Note: This is Part Two of a three-part series. Read Part One here.

Bodied,
one will hunger.

Bodied,
one will lie.

O you, don't you rib
and taunt me
again
for having a body:

body Thyself for once
like me and see
what happens,

O Ramanatha. ~ Devara Dasimayya[1]

Tara, You are 'Cintamayi', Full of Thought,
but do You ever give me a thought?
In name You worry for the World,
but Your behavior is something else!
At dawn You make me think of the day's troubles,
at mid-day I concentrate on my stomach,
at night, on my bed,
I worry about everything.
Speak to me, Ma; I'm always calling You:
at first I thought I had You --
the One Who Becomes What One Thinks
Who Surpasses All Thought
But then You lost all thought for Sambhucandra,
and gave him the slip.
~ Kumar Sambhucandra Ray[2]

Years ago, on the first eight-day silent retreat I had made in many years, as I was processing difficult experiences of loss and transition, my director said, "God is not a china doll. He won't break." That is, he won't break if you speak candidly or even harshly to him. Many years earlier, another director wrote to me while I was on summer experiment as a Jesuit novice, "Tell him everything."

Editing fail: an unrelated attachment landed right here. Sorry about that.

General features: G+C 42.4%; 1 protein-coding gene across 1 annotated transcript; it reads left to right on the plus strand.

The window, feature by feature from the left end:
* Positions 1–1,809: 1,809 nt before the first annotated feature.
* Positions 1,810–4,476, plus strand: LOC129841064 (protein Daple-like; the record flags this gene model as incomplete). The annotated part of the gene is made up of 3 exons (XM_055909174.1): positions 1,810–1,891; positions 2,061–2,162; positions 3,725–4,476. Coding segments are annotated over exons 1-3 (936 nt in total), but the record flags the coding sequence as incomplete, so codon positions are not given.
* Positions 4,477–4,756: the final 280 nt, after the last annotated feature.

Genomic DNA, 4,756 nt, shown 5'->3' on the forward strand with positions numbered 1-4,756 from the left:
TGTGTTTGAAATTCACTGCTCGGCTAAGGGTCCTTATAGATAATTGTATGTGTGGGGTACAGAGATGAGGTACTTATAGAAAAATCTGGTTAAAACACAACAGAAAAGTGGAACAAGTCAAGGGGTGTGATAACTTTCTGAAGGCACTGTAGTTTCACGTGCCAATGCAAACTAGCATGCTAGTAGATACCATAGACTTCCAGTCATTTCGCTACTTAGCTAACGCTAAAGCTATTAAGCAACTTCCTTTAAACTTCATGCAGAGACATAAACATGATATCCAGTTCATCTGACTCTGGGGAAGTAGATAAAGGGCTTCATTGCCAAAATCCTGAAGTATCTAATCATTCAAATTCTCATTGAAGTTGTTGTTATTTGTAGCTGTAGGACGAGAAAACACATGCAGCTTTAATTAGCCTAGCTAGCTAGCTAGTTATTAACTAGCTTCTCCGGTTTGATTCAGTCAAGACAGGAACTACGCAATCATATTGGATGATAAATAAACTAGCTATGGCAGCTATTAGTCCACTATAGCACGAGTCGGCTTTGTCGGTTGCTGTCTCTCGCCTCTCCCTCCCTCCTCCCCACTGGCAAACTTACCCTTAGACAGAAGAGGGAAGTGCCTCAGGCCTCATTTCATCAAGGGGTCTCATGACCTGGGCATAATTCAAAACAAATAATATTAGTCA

The counsel of both directors suggested a stance of openness, honesty, and transparency before the Divine, to stand naked before God in one's deepest, most authentic human experience. And this can mean feeling—and expressing—terrible grief, sadness, anger, or confusion at times. We don't need to intellectualize or spiritualize or ultimately neutralize our lived, felt, real experience, as we cry out, "Where are you?" with pious platitudes or vapid maxims of faith. No, instead, we can, as in certain psalms attributed to David, baldly express our anguish and simply, naturally cry out. God can take it. Even Jesus, approaching his death, modeled this frank, soul-searing honesty—drawing from one of psalms himself—"My God, my God, why have you forsaken me?"

Sometimes, strange or even amusing things may happen in an authentic expression in crisis. One time, driving back to Erie from Philly for the hundredth time, bereft by my failed marriage and by a long-distance separation from my children, and burdened by mountainous debt, broken wheel joints, and an increasing financial desperation, I blurted out frantically, "God, please, I need help! I can't do this! I need some money!"

It felt strange and deeply uncomfortable to pray for money, perhaps viewing it as ultimately insignificant compared to the grand questions of liberation and certainly vastly less important than the needs of billions of persons suffering in far worse circumstances. I'm sure there was some sort of residual and misguided Platonism there for me, too, as though the real world is somehow inferior to an ideal world, or that the economies of liberation in the world's religious traditions rightly seem to minimize or diminish real-world needs or pressures. Nevertheless, it was as if those pressures twisted my arm into a half-nelson, and I finally pleaded for help. The next day, returning to my office, I received a letter from the publisher of my first book, a scholarly study of Indian philosophy. It was a royalty check. I was overjoyed as I opened the envelope. Yes! I thought, Thank you!